How to build customer relationships in retail

Learn how retail store associates can move beyond first impressions, strengthen customer relationships, and boost brand loyalty to improve sales through clienteling.

sales people talking to shoppers

Building customer relationships is challenging. There’s a naturally unbalanced relationship between associates and shoppers. Shoppers are expecting to get sold to, and store associates are pressured to sell. It can feel like building trust takes forever and  real engagements are impossible.

It’s no wonder that the relationships between store associates and customers can at times feel strained. In fact, 8 out of 10 shoppers think they know more than store associates, whose main job is the be helpful and knowledgeable. However, there’s a better option. With clienteling, store associates can use data at their fingertips to engage customers in and out of stores. And by directly communicating with customers, store associates can move beyond first impressions to build better relationships, brand loyalty, and store sales.

Build associate–customer relationships sounds nice in theory, but how is it possible in practice? Here are a few tips for building a clienteling program in any store:

Ask For Contact Information Throughout The Store

At minimum, getting an email at checkout allows you to track in-store and online purchases. Asking for a phone number lets store associates connect with customers outside of the store as well.

When should you ask for contact information? Ideally before ringing up any inventory. The more opportunities to capture contact data, the higher chance that a relationship with a customer can be built.

Asking for contact information at times outside of checkout lets you log interactions in a useful way. Curious about when to ask for contact information?

Here are a few sample instances that are easy wins:

  • An item is out of stock. Letting the customer know when the item is back in stock is a useful service associates can provide.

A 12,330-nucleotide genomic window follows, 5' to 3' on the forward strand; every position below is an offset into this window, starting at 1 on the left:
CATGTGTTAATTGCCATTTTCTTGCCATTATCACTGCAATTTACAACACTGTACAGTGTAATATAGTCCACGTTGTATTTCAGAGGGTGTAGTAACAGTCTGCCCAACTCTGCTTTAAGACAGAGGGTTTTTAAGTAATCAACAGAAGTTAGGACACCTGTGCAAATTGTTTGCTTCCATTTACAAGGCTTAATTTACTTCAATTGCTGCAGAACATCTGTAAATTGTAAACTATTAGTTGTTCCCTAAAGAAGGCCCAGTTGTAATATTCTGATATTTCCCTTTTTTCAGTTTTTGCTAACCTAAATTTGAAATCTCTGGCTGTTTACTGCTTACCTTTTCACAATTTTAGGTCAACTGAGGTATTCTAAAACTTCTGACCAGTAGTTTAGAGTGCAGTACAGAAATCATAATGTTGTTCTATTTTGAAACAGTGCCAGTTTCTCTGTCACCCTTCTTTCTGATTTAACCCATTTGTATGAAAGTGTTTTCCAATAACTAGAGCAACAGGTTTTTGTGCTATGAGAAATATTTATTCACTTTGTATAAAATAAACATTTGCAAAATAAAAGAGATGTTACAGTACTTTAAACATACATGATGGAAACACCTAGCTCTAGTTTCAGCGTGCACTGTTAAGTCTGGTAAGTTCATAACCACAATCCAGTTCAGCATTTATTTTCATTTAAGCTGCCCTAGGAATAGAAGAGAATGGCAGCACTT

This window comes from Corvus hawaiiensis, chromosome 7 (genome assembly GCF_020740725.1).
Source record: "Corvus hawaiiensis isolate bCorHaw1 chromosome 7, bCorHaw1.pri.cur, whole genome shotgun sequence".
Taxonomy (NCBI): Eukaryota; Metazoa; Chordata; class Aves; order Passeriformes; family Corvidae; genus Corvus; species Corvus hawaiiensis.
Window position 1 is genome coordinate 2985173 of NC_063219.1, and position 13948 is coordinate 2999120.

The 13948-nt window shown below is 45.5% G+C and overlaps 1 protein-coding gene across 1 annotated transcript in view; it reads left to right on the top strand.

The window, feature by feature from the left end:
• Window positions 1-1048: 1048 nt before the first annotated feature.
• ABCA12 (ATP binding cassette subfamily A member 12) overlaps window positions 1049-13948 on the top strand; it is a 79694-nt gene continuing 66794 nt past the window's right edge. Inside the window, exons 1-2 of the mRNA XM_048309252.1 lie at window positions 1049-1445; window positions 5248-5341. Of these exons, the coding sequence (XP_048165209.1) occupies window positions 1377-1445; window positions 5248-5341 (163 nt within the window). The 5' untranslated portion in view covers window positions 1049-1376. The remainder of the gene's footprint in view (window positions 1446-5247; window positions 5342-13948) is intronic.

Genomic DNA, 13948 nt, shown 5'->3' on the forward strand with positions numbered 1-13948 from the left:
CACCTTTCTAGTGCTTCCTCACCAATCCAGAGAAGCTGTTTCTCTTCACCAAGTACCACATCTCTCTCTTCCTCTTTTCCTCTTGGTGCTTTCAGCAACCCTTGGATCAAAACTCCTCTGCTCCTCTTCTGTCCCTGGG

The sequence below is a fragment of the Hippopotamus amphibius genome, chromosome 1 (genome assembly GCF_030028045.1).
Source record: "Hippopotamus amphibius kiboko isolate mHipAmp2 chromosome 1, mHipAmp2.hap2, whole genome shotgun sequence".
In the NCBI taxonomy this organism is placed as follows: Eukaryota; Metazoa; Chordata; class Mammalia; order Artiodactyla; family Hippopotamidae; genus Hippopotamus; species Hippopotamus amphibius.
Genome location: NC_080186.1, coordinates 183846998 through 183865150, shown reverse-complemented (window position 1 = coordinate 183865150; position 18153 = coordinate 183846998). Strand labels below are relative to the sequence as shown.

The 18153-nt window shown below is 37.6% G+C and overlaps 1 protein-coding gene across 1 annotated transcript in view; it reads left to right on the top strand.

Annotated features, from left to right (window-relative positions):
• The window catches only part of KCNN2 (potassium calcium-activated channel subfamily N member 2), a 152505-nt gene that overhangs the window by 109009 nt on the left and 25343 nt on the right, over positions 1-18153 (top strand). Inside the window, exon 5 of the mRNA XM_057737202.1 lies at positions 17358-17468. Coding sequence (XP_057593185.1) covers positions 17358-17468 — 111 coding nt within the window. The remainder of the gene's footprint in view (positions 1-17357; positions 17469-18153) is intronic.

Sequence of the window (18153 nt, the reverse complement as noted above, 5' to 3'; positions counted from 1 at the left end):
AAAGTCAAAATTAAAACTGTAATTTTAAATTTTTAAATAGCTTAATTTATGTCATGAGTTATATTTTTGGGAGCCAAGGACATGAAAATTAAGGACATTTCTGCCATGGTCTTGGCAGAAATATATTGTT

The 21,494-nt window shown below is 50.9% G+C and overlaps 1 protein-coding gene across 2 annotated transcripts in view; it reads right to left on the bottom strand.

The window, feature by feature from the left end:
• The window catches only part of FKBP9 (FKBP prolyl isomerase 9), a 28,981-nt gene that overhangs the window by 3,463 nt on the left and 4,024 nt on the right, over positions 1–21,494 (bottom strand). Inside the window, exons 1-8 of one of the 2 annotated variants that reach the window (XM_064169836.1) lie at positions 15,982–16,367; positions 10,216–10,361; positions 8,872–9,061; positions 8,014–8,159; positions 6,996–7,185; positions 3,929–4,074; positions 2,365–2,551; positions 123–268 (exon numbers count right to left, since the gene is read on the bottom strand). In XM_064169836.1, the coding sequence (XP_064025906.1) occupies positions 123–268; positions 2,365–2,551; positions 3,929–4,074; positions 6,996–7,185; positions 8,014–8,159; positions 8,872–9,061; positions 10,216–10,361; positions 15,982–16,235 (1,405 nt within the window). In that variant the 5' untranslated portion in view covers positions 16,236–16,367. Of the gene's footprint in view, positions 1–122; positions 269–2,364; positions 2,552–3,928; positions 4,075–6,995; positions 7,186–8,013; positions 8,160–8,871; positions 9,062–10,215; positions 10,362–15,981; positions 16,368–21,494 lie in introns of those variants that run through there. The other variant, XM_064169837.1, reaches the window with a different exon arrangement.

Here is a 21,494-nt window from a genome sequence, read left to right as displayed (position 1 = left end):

• The customer doesn’t find what they’re looking for. If a customer doesn’t find what they’re looking for in the store, associates can ask for shoppers’ contact information to let them know when a new product is released.
  • The customer hesitates to make a purchase because of price. If a price tag makes a customer second guess a purchase, a store associate can let the customer know when a sale begins. This personalized message is so much stronger than a generic sale email because it feels like the store associate is on the customer’s team and truly wants to help.

Don’t Be Afraid to Build Personal Relationships with Customers

Store associates might be wondering how to authentically communicate, ask questions about customers’ lives, or understand their future needs. It can feel daunting for store associates to reach out to a shopper’s personal cell phone. However, there's no better or more personal way to reach someone than by cell phone. As long as it's done in a natural and honest way, there's nothing wrong with reaching out over a customer's cell phone.

By and large, creating a personal relationship is deeply appreciated by most customers. 

Almost 8 out of 10 shoppers say engaging with knowledgeable store associates is important to them. Additionally, 75 percent of customers are happy to have a store associate text them about their order status.

While messages should always be appropriate and brand-related, engaging authentically with a customer over text by providing useful information is appreciated. As long as customers’ lives could be improved by your products, they will feel special and noticed by text messages.

Track Interactions...As Much As You Can

More data makes it easier to send authentic and honest clienteling messages. Here are a few types of in-store interactions to track:

  • Contact information (email, phone number)
  • First, last name
  • Items viewed in the store
  • Reasons for not purchasing product
  • Communication Preferences – do they like upfront communication?
  • General notes (purchase occasion, needs, broadly what they’re looking for)

Of course, in the heat of Q4, it’s an impossible ask for store associates to ask each person in the store these questions. During busy periods, it’s okay to get any customer information that store associates have time to request – something is better than nothing. Instead of writing down every single email, work to build a culture around habitually collecting information.

An easy way to do build clienteling into a store culture is to make logging customer information a secondary goal for store associates after selling. It gives store associates permission to engage in productive, but not necessarily closing, activities. If you want a play-by-play of everything you need to know about clienteling, check out our free e-book. It breads down the how and why of clienteling for every brand.

All in all, clienteling can be a secret weapon for store associates, and maybe the edge your brand needs.